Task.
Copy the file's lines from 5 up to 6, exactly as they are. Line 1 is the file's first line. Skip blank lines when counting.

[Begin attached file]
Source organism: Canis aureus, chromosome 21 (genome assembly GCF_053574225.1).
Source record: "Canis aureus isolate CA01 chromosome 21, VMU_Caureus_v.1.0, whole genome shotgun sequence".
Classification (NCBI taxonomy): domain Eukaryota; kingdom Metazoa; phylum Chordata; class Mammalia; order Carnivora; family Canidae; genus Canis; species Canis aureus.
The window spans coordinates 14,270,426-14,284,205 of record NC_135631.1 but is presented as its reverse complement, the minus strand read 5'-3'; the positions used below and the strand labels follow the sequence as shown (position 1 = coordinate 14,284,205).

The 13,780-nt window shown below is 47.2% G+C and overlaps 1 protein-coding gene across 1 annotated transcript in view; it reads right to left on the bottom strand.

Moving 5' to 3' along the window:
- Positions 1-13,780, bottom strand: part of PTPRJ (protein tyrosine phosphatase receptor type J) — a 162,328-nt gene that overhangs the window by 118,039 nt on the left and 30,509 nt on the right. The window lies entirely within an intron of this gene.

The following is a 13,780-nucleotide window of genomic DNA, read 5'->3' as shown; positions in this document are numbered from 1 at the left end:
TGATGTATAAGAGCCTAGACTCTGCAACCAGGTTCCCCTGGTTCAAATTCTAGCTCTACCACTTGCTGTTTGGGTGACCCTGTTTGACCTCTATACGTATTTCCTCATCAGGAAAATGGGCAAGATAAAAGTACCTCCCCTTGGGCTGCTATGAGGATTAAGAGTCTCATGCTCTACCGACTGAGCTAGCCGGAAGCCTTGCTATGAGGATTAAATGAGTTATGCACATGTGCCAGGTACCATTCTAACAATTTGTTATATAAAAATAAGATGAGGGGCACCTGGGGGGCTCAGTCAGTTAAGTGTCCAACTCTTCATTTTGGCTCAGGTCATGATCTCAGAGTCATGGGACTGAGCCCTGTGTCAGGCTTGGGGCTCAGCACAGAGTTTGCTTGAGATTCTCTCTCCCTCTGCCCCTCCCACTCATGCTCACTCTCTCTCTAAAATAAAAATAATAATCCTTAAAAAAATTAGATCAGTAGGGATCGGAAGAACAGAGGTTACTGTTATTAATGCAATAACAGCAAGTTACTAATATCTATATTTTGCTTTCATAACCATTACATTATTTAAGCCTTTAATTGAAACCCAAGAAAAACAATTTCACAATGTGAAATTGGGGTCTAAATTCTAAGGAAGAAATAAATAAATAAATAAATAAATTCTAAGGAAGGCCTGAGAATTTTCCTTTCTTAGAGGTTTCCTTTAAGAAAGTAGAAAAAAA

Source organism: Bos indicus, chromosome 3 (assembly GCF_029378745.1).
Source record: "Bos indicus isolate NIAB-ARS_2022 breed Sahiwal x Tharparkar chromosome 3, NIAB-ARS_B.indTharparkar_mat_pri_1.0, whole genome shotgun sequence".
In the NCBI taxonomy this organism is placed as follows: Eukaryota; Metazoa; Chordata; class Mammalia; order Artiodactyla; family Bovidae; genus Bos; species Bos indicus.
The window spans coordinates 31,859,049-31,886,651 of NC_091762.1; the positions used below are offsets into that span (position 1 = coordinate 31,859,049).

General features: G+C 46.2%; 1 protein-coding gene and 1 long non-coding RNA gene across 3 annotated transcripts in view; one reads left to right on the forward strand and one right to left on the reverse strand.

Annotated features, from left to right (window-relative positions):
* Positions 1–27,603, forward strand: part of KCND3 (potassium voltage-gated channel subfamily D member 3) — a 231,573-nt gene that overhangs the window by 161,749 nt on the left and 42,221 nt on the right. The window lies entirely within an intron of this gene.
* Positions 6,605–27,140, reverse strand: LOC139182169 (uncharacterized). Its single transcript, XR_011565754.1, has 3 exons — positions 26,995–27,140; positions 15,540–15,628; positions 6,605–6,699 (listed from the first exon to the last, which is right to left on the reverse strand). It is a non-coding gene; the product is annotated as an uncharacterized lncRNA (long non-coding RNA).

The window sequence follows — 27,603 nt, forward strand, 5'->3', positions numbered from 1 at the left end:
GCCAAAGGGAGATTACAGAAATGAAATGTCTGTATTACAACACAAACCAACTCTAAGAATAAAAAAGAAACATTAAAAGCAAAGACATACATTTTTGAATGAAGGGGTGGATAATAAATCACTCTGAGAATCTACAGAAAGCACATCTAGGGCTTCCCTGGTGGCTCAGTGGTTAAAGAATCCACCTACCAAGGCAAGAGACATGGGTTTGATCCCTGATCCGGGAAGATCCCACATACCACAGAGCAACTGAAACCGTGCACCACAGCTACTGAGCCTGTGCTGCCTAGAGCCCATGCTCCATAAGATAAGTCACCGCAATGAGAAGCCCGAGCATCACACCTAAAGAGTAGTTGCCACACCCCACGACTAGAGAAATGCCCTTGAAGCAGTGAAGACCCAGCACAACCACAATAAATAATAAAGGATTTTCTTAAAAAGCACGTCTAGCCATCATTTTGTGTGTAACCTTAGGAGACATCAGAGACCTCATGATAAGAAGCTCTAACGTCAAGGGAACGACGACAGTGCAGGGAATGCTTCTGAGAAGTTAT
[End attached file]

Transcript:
The 13,780-nt window shown below is 47.2% G+C and overlaps 1 protein-coding gene across 1 annotated transcript in view; it reads right to left on the bottom strand.

Moving 5' to 3' along the window: